Has Tiger Mom gone soft? One year after the release of her controversial memoir, "Battle Hymn of the Tiger Mother," Amy Chua is back in the spotlight, reflecting on how overnight infamy affected her life, her family -- and her parenting.
"I've changed a lot," she told The Huffington Post. "In October, we had 30 kids at our house! [We've hosted] co-ed parties with lots of food and music."
Lest anyone forget, here's how it all started. Last January, the Wall Street Journal published an excerpt from Chua's book with the headline "Why Chinese Mothers Are Superior." In the excerpt, Chua described how her daughters were never allowed to have sleepovers, appear in school plays, earn any grade lower than an A or have play dates with friends. A firestorm of criticism -- and more than a few jokes -- ensued. Chua, an author and professor at Yale Law School, spent much of 2011 on the defensive. In fact, many of her interviews seemed to lend fuel to her critics' fire.
Now, with the book out in paperback, the note Chua keeps hitting is that "Battle Hymn" was always meant as a memoir, not a manual.
Many of the scenes she described in the book are a far cry from the child-raising tactics she advocates. She said, "I put passages in the book and used very harsh words that I regret. Everybody has those moments you wish you could take back."
For those who still read "Battle Hymn" as an advice manual, Chua argues that so-called tiger parenting should be employed predominantly during a child's early years, ideally between the ages of 5 and 12. These "super-strict parenting tactics" are not meant for all ages.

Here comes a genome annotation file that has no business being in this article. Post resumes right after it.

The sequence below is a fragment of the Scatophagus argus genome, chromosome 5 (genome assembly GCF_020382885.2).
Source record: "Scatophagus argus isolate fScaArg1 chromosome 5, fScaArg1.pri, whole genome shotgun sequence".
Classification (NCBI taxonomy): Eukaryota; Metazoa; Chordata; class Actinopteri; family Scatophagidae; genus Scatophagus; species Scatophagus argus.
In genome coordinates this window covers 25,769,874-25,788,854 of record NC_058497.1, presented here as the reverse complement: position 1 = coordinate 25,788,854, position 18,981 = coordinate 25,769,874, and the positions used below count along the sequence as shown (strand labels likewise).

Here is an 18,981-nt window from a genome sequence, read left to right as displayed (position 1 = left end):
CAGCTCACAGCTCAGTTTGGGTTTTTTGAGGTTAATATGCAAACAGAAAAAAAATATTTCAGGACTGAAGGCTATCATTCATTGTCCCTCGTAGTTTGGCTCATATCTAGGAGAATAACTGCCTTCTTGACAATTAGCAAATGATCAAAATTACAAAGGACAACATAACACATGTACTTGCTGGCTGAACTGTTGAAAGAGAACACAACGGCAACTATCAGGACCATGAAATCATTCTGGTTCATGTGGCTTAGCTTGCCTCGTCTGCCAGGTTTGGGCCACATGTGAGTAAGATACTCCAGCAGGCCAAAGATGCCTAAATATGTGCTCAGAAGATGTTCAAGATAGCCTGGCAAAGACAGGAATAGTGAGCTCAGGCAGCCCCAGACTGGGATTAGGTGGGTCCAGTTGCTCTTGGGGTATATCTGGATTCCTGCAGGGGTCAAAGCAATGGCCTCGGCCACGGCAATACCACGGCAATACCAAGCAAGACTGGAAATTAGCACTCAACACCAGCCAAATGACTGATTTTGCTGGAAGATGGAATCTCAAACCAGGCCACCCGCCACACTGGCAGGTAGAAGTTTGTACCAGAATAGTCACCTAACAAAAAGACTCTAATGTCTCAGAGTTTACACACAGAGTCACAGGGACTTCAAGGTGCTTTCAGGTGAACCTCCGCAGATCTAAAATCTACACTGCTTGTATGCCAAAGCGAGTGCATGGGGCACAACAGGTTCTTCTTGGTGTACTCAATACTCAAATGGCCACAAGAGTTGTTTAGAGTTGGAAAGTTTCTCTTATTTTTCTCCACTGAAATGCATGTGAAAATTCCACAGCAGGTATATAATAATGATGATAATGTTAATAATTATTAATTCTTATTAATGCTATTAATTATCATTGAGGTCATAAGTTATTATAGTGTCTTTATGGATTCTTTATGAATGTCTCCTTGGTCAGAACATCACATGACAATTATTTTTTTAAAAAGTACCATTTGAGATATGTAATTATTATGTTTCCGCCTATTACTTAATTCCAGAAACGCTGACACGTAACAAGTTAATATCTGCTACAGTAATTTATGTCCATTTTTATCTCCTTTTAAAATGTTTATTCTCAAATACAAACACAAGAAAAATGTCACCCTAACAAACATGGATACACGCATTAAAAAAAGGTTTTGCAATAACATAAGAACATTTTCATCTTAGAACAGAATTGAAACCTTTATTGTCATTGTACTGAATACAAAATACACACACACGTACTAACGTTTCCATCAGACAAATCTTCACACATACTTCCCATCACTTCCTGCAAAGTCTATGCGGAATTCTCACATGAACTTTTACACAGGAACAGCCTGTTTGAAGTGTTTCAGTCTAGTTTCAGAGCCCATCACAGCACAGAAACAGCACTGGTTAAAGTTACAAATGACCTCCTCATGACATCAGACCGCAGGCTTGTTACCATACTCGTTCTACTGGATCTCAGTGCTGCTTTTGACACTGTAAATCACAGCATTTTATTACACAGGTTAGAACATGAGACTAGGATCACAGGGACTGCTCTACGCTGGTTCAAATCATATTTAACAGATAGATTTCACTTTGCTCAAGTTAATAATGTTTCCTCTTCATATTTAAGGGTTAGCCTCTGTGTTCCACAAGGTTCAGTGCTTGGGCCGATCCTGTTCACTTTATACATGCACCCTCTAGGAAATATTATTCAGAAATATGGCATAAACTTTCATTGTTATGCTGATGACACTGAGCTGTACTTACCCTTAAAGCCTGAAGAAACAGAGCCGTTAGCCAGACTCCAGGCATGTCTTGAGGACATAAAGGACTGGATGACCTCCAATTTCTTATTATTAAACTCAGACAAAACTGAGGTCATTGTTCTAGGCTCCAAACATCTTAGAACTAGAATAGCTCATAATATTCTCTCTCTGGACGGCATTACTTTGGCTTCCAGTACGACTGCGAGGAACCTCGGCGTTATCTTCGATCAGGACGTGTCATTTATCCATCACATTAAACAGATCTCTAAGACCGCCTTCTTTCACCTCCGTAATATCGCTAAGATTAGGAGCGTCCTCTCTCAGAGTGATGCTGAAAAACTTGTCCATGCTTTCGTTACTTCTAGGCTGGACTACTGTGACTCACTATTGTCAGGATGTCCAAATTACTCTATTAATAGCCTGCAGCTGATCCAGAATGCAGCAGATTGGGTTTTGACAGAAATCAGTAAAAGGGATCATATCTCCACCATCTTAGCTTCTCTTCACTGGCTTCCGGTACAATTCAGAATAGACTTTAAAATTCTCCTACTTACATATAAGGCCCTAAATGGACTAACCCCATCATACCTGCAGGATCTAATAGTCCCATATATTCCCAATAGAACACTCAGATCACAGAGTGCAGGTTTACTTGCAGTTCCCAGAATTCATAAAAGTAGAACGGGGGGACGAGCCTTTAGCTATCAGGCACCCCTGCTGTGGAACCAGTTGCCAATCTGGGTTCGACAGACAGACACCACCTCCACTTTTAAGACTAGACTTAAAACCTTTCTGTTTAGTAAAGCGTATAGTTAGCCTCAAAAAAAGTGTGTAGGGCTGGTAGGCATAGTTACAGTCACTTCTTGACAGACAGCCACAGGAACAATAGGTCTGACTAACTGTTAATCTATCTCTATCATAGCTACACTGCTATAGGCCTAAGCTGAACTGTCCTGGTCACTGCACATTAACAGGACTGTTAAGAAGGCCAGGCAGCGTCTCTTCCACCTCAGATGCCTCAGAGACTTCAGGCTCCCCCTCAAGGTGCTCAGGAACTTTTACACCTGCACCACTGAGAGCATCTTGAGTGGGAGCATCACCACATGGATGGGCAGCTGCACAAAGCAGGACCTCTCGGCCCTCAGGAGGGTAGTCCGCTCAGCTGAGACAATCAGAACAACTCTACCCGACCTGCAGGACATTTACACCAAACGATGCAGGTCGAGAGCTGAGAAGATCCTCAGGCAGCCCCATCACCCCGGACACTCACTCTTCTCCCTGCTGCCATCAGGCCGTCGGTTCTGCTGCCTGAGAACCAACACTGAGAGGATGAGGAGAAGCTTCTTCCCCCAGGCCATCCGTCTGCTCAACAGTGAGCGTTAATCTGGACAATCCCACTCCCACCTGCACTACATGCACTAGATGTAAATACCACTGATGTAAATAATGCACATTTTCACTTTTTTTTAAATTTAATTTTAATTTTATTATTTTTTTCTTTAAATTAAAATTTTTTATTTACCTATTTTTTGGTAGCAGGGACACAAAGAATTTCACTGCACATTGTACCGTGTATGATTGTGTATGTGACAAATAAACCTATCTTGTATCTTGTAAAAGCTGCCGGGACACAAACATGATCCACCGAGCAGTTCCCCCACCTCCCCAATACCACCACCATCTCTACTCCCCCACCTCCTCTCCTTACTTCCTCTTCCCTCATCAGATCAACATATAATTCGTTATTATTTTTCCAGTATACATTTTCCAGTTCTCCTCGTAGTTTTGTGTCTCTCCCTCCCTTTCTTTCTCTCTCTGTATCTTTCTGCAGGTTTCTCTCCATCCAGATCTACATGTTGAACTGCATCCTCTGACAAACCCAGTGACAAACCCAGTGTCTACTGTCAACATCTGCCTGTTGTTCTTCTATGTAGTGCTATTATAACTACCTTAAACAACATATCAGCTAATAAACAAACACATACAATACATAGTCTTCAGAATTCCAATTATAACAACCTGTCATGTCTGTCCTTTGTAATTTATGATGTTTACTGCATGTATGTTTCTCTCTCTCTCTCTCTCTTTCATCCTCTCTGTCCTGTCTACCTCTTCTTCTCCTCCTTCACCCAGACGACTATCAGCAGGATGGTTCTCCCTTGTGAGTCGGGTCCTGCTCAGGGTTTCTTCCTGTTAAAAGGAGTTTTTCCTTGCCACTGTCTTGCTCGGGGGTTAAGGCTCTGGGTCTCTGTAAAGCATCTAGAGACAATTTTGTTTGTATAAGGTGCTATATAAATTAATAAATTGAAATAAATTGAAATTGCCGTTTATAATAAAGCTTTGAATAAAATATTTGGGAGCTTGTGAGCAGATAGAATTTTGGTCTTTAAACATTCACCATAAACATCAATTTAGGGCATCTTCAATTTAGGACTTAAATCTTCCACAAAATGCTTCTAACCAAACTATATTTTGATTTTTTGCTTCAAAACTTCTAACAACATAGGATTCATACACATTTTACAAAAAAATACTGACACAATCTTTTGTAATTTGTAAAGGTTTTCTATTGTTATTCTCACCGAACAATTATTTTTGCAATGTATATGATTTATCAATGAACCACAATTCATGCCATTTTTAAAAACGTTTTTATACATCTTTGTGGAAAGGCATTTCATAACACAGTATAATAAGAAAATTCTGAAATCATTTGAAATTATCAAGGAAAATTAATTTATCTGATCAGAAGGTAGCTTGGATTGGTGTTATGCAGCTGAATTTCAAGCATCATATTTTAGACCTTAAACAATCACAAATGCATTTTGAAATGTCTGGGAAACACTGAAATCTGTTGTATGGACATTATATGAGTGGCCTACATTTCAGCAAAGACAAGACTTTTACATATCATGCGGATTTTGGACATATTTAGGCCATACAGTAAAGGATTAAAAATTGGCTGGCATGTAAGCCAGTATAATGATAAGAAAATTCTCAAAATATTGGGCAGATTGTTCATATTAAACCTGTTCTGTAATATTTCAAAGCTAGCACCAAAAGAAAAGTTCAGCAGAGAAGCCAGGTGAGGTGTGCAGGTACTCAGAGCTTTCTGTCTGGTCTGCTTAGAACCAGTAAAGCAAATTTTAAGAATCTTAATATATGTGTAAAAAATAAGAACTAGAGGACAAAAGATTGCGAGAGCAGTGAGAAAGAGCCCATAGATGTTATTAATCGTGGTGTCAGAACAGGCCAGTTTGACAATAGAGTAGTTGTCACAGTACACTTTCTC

Remaining strict after middle school makes you a helicopter parent, according to Chua. And she is quick to point out how different that is from being a tiger mom.
"By the time [kids] get to high school, helicopter parents are hiring all these tutors, carrying their kids' sports bags. I never checked [older daughter Sophia's] papers because I knew she knew how to sit down and focus," Chua said. "I know she is going to make mistakes in college ... but I'm so much more comfortable knowing that she's gonna make those mistakes at 19, not 13," Chua added.
As for younger daughter Lulu, 15, the rebel for whom the book was ostensibly written, Chua has really backed off.
Instead of forcing Lulu to practice violin for hours a day -- the source of their biggest fights -- Chua "let her give that up," she said. (Although she still argues for 15 minutes of practice time every few days.) "My compromise is that I'm going to still be as strict academically, but in exchange she has a lot of social freedom. Lulu has had four sleepovers in the last two months!" Chua said."
Chua predicts she'll only get more easygoing with age. When asked what type of grandparent she'll be, she laughed. "If my parents are any evidence, [I'll] be the softest kitty cat. ... They come to our house and buy my kids presents and stuff them with ice cream and brownies. My prediction is that I'll be on the extreme soft end," she said.
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